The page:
Thanks to digital art tools, creating crisper, alternative book covers and packaging printed on any sort of material is getting easier and easier compared to before the internet. What’s more, readers and book lovers are looking at book covers as the main reason for them to buy a physical book copy—since you can get an e-book for a lower price with no physical space concern.
Classics get a new look
While the Harry Potter series by J.K. Rowling is probably cropping up in second hand bookstores and thrift shops, a complete edition with special packaging in a cardboard chest has been offered more than once in bookshops. Take a look below.
As you can see, the packaging here evokes a Hogwarts feel and can surely catch the fancy of any book lover—even moreso the reader who grew up with Harry, Ron and Hermione.
Aside from the Harry Potter series, book covers with great packaging can include boxed sets such as the one featured here for the Sith and Jedi Path books. With the recent announcement and trailer for the new Star Wars movie, the fans are clamouring for new content and lore to go with the continuing story of a galaxy far, far away.
The Jedi and Sith Path boxed set makes a handsome addition to any book or Star Wars collection. The books themselves are hardbound and etched with the appropriate symbols pertaining to their side in the Force. While the books are the stars of the set, the product also includes a notebook that can technically be considered further packaging that adds value to the product.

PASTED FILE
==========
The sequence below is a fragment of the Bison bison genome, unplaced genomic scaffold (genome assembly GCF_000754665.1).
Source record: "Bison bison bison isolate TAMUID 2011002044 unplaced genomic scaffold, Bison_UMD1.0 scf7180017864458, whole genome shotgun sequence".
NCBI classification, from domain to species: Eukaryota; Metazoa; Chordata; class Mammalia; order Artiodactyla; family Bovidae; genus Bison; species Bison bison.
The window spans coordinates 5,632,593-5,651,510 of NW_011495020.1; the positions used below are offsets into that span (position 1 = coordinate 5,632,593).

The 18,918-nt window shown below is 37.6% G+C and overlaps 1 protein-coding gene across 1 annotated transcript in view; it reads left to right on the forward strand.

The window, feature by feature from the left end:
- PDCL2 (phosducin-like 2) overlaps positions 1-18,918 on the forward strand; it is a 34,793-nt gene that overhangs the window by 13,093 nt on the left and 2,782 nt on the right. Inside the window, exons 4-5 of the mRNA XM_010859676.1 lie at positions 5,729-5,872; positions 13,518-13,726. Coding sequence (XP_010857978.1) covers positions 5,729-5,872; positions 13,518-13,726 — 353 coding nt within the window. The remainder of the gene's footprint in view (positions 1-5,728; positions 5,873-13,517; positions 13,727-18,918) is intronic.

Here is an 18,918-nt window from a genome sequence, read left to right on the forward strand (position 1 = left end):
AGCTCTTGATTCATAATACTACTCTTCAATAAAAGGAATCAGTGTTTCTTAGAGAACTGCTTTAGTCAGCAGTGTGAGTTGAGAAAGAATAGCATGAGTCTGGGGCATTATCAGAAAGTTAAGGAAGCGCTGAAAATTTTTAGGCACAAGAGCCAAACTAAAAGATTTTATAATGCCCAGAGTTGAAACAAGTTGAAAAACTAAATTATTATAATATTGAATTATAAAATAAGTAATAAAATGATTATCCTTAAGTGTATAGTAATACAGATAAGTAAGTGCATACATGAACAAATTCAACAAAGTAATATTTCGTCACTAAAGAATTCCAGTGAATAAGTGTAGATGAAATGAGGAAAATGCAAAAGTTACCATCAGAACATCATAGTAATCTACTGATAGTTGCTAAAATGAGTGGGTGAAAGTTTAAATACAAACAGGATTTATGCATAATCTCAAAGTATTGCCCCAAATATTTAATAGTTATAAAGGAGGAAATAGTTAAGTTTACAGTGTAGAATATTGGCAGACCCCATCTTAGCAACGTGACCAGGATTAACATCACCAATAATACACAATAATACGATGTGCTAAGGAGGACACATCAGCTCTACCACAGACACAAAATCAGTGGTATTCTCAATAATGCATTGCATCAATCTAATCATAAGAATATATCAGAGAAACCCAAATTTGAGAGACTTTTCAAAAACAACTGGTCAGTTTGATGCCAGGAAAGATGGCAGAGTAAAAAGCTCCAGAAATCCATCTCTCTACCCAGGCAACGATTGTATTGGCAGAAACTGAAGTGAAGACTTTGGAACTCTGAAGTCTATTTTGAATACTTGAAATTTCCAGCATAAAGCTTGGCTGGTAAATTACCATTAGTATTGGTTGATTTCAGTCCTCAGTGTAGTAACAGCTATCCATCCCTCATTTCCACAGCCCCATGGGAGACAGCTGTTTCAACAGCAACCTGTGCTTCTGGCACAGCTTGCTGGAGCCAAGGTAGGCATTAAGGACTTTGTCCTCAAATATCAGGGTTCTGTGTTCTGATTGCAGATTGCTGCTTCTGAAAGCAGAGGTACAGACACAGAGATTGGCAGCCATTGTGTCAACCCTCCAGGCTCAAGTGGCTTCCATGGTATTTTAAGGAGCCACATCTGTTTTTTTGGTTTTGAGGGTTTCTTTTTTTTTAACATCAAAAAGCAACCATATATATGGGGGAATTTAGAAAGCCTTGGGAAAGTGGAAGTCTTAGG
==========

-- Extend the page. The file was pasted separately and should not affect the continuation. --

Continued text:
But what about individual volumes? You certainly can’t drag around your Harry Potter chest or both the Jedi and Sith path. Part of the reason why book lovers get hard bound books is because of the size and the cover of the volume.
While some may say that wrecking a book and writing on one is blasphemy, part of the book’s message can be embedded in the clever cover. In an even more innovative take on book covers, this series Keri Smith presents the idea of interactive covers—where the reader or owner of the book gets to design a part of the volume.
Does this mean that Keri Smith’s books are simply notebooks with a clever packaging? Is it not enough that the notebook or journal is bound in leather, made from acid-free paper and contains enough pages? Take a look at her succeeding, and just as popular iterations of her ‘Wreck this Journal’ series and you be the judge.
Essentially, books today not only have to satisfy readers with what’s in them but also with what’s on them. Not everyone has the chance to browse titles and summaries—covers have to grab readers and be able to convey a short message about the book to attract readers into picking them up in the first place.